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Why He’ll Lose

The case against a Harper win: part logic, part wishful thinking

by John F. Conway

Stephen Harper will lose on Monday, May 2, 2011. The reasons are obvious to any sane, rational person.

Six in 10 Canadians do not support the Harper government, never have, never will.

Harper is out of step with the increasingly progressive attitudes and values of a majority of Canadians on a huge range of topics. He's out of touch on fair taxation, same-sex marriage, women's right to reproductive choice, reducing the growing income gap, eliminating child poverty, implementing measures for crime prevention rather than harsh punishment, gun control… and on and on.

Furthermore, a clear majority of Canadians oppose the incredible increase in military spending, topped by the recent mad decision to spend billions on advanced fighter jets - the cost of which apparently doesn't include engines.

In fact, a majority of Canadians are ashamed of Canada's new international role as a junior imperialist power engaging in wars of aggression and occupation. They are also ashamed of their Prime Minister's smug, self-righteous promises of international aid which stop at photo ops and press conferences, with the aid never materializing on the ground. Just ask the people of Haiti.

Stephen Harper is not trusted by the citizens of this country. Every time his poll numbers push the possible majority panic button among Canadians, his numbers drop.

An overwhelming majority of Canadians fear a Harper majority government. And it has become a primal, gut fear as he has successfully engineered hanging onto the powerful Prime Minister's Office despite his minority in Parliament.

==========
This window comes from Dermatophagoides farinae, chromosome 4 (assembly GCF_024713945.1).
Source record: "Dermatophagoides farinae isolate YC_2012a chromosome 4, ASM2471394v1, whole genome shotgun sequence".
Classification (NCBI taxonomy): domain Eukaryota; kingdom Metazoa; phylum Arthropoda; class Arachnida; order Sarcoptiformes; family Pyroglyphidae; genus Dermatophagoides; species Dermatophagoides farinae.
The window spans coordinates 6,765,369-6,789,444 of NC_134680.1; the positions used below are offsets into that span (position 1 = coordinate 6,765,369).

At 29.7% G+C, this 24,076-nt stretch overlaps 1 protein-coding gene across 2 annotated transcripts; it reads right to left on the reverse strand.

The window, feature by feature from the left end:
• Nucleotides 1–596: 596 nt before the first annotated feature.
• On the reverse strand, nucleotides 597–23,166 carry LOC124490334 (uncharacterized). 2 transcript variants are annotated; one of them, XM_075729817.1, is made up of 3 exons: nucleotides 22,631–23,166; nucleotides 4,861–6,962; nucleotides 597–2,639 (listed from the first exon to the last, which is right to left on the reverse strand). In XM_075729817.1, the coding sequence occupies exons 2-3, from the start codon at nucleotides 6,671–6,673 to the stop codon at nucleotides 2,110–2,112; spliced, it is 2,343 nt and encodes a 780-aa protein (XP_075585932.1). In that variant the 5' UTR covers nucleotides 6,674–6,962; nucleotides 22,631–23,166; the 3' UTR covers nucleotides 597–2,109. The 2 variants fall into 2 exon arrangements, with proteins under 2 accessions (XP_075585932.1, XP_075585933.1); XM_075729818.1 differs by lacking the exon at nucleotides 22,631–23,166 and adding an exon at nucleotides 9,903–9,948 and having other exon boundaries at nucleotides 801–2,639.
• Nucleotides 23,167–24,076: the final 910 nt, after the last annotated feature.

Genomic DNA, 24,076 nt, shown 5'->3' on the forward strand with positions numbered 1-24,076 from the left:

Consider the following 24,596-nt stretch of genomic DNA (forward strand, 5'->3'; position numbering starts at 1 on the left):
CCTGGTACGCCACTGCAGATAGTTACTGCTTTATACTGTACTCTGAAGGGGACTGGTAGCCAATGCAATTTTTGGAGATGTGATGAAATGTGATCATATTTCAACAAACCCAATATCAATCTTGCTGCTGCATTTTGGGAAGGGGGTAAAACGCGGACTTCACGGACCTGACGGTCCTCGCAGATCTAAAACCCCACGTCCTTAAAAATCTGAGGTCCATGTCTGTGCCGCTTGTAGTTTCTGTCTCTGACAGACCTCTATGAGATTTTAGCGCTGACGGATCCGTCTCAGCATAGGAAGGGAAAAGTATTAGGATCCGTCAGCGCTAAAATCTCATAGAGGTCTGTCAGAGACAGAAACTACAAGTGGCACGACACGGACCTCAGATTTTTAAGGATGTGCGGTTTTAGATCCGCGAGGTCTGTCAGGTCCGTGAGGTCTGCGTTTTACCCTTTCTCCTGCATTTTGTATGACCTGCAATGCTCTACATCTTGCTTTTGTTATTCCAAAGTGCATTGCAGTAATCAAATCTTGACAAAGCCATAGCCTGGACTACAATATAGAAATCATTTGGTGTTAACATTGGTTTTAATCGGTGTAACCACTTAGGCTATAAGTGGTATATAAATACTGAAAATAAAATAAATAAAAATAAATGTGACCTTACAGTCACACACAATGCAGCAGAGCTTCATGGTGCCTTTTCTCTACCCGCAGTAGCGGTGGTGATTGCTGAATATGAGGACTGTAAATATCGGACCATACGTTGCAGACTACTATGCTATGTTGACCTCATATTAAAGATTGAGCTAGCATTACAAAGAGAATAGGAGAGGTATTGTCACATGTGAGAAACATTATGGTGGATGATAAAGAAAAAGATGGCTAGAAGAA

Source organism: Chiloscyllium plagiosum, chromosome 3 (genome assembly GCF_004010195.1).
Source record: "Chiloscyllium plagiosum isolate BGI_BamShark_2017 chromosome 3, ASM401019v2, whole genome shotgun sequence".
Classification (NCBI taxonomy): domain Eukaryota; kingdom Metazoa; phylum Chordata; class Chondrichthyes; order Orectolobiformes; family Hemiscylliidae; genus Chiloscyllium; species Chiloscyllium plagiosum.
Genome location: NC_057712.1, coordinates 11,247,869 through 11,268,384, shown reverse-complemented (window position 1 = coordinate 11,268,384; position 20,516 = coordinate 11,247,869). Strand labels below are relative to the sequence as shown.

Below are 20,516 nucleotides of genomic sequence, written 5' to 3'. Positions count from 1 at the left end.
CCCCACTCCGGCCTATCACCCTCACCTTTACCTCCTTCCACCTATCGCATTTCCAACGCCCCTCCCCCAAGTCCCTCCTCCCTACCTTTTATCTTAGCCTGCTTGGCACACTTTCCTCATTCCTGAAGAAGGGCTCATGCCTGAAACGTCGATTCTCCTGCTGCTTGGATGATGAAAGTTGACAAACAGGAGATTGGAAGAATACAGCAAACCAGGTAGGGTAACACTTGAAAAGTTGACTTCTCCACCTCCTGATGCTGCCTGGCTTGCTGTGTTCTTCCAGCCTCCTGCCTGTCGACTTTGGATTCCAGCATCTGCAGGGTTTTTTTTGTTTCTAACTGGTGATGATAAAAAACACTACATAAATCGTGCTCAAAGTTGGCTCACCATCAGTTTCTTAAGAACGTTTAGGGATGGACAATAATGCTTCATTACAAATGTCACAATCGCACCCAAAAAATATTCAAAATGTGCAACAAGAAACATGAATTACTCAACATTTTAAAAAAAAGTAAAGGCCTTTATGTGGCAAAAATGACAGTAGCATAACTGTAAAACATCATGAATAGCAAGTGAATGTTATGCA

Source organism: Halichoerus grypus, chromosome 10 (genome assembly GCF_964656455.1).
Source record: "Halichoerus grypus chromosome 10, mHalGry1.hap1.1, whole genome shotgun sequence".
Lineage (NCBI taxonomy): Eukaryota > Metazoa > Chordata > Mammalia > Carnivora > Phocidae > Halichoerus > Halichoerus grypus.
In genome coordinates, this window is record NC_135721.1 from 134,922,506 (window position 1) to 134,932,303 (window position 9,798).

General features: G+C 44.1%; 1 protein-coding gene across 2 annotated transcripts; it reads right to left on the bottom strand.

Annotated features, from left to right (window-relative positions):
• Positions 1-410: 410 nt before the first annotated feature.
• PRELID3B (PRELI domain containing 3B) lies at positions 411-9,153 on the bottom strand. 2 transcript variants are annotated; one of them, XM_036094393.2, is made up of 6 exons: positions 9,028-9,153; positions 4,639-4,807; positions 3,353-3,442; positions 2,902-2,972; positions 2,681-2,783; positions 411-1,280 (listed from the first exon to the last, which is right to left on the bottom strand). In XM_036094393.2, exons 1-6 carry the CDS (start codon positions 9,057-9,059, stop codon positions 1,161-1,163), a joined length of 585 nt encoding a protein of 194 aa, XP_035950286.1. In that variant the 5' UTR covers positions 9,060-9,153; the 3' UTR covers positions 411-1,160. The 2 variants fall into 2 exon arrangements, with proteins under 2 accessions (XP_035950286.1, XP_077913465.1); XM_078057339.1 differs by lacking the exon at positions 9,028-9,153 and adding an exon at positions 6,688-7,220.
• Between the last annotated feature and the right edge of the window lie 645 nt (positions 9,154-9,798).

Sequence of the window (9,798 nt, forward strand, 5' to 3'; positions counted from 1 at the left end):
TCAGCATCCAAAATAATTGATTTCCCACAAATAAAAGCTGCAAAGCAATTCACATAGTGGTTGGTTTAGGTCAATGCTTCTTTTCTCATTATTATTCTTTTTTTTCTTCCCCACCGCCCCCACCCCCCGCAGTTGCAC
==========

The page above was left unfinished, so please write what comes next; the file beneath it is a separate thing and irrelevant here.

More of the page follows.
Harper is an authoritarian control freak. He runs a one-man show. Canadians know this and it makes them extremely uneasy. Yes, he tries to present a controlled, reasonable, amiable, quiet public persona, but when he is crossed he is brutal. (The Prime Minister's Office is one of the most fear-riddled, authoritarian places to work in Canada.)

Every now and then the mask slips in public and we see the real Harper.

Stephen Harper is also nasty and dishonest. Just watch the savage attack ads he has approved, note his contempt for Parliament and for this annoying democratic system that burdens him. He shrugs off and dismisses revelations of his many acts of deception of Parliament and the public - on the Afghan detainee issue and torture, on the real costs of his tough-on-crime policies and proposed massive expansion of prisons, on G8 spending. He does not have a shred of respect for democracy and its institutions, or for fairness in the give-and-take of democratic debate. His version of democracy is to destroy your opponents personally by any means necessary.

Canadians are sick and tired of the Harper regime - and "regime" is increasingly the term most appropriate to his dictatorial, regal ways.

For Harper, this is a campaign of quiet desperation. If you watch him closely you will see it lurking behind the forced smile. This is his last chance to win the majority he needs to realize his dark dream of a free reign to reconstruct Canada from top to bottom. His repeated focus on "the reckless coalition," the more savage than ever attack ads (which have been airing steadily since the last campaign), the carefully managed "iron bubble" campaign, and his boring, simplistic speeches - all these reflect his quiet, controlled desperation. Behind all the smiling promises - dependent on getting a majority and delayed for three or four years as he responsibly manages the economy - are the promises to cut and slash billions in public spending and thousands of public servants.

But he refuses, with a smile and a shrug, to say where the cuts will happen and asks us to trust him and give him the majority he needs to bring us prosperity and economic stability.